Teachers work to get vaccinated in preparation for return to school

Now with vaccinations becoming easier to receive, many teachers have found it easier to become vaccinated before returning to school.

Photo courtesy of Wikimedia Commons

Now with vaccinations becoming easier to receive, many teachers have found it easier to become vaccinated before returning to school.

Montgomery County Public Schools has already begun phasing students into in-person learning and will be welcoming more students throughout April, but many county residents are concerned because a large number of MCPS teachers have not yet received their vaccine.

According to social studies teacher Nathan Schwartz, MCPS employs approximately 13,000 teachers but only about 4,500 have been given a vaccine.

Math teacher Laura Brager is one of the teachers who did not receive a vaccine through MCPS.

“I never received an email from Johns Hopkins. I’m sure there are a lot of logistics that I don’t fully understand, but I do think it’s unfair to expect teachers to be back in the building without providing sufficient help in getting them vaccine appointments. I went ahead and got an appointment on my own. I’m happy that I did because, at this point, if I had waited for MCPS, I would definitely be back in the building before being fully vaccinated,” Brager said.

The State of Maryland had prioritized school educators receiving the vaccine by placing them in phase 1b but after the initial 4,500 appointments made by MCPS staff, MCPS announced that the vaccine would not be available for five weeks causing many teachers to return without being vaccinated.

The remaining significant number of teachers must find other ways to get vaccinated, Schwartz being one of them.

“…Roughly 8,000 to 9,000 teachers have to figure out getting the vaccine on their own which is what I did. The county has told teachers that it takes up to five weeks to get the vaccine to them. That was about three weeks ago but most teachers have not heard anything since then. So what that ultimately means is that many teachers will be going back into the classroom without being vaccinated,” Schwartz said.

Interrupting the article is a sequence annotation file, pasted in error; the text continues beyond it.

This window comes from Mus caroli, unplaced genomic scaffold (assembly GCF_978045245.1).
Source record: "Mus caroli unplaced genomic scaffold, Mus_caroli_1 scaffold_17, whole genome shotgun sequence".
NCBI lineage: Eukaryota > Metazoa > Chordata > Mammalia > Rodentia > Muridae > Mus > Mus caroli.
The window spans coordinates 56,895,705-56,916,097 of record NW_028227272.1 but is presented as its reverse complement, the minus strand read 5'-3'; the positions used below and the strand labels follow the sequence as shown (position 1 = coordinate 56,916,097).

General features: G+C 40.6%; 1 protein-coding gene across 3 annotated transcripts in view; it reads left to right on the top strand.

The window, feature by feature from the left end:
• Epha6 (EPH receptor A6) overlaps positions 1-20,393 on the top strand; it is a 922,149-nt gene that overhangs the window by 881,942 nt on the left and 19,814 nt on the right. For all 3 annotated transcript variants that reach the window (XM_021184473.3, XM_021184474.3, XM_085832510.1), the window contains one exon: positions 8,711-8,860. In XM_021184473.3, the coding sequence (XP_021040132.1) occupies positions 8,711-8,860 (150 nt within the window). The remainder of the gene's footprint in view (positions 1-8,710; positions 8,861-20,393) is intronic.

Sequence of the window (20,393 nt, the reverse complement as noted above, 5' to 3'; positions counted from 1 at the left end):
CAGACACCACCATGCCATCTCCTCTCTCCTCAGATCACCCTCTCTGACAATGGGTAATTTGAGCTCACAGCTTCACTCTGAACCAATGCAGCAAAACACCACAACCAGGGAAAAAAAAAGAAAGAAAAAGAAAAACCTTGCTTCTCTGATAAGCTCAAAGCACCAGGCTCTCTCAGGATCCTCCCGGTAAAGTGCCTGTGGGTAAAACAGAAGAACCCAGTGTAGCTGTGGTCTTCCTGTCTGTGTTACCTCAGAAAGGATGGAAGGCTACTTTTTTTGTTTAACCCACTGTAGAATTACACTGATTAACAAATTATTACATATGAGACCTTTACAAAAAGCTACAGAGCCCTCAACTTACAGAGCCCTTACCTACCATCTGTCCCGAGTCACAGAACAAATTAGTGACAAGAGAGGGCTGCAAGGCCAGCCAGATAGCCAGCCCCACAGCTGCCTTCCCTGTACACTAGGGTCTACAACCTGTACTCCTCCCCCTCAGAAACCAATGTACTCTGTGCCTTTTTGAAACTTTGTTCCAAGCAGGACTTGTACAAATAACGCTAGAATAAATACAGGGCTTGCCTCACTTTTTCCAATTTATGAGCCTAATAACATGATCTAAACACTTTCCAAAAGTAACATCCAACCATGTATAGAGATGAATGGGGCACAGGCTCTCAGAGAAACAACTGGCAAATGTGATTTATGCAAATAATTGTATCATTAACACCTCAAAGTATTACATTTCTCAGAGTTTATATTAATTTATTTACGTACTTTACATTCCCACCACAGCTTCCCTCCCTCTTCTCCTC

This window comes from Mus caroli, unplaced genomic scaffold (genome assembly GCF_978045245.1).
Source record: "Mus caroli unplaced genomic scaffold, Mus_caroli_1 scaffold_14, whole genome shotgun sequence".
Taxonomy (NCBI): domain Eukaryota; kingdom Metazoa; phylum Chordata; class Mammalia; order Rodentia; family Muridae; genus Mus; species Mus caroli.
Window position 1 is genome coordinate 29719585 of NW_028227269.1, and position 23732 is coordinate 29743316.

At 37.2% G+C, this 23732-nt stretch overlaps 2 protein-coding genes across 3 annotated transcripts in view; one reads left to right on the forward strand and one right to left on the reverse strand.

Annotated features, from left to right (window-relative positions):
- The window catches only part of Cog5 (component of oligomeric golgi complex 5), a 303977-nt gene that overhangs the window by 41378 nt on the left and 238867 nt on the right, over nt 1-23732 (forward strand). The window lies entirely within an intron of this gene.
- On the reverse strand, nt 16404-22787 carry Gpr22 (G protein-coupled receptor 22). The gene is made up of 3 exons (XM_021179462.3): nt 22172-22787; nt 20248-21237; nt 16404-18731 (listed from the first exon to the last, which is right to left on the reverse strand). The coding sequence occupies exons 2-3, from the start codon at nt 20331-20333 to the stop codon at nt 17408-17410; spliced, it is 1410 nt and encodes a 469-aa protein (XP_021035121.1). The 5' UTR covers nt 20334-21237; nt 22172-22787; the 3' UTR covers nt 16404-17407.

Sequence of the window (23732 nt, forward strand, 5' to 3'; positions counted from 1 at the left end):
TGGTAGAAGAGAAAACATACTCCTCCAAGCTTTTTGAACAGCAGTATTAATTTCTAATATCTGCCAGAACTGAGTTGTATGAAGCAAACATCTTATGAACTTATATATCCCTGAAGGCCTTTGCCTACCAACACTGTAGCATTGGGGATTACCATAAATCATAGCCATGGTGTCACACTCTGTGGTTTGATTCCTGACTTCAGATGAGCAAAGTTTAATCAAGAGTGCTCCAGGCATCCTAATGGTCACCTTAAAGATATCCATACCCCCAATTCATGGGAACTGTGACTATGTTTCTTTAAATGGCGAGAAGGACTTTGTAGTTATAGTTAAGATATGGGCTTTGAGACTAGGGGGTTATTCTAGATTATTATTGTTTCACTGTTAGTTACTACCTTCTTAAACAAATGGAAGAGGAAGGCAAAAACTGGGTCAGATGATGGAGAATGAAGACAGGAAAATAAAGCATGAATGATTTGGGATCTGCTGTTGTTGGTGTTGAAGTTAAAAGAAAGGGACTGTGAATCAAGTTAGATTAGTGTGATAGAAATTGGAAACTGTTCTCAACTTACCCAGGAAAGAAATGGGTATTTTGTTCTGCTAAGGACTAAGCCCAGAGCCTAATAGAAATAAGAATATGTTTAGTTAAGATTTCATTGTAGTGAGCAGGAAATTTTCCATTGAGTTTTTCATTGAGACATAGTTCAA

Many teachers protested outside of the school board building voicing their complaints about the school system’s plan of bringing students back to school in the middle of a pandemic. Parents and students have long advocated for a safe return to school which puts additional pressure on teachers who would like to be in school but also want to protect themselves and their families.

Parents and students have long advocated for a safe return to school which puts additional pressure on teachers who would like to be in school but also want to protect themselves and their families.”

“I understand that families that haven’t had their kids back at school want their kids back at school but you can see it puts teachers in a tough place. Do they [teachers] want to teach in person? Or do they want to protect themselves and their families? I’m certainly one of the lucky ones because that won’t be a problem for me and I’m excited and happy to go back but others are not,” Schwartz said.

Considering that Maryland Governor Larry Hogan has also put pressure on school districts to open up, proponents have argued that the state and county should have made it a priority to vaccinate teachers and educators in order to prevent and lower the number of teachers getting sick.

“I think all teachers being asked to return should be offered the option to be vaccinated as even with the safest precautions, it’s still risky to be exposed to groups of people,” English teacher Jenelle Peterson said.

Now that the one-dose Johnson and Johnson COVID-19 vaccine has been authorized by the FDA, Maryland will be allocating 50,000 doses this week to vaccine providers. The additional amount of vaccines will be distributed to the remaining amount of people in phase 1 who have not received the vaccine including teachers and educators.

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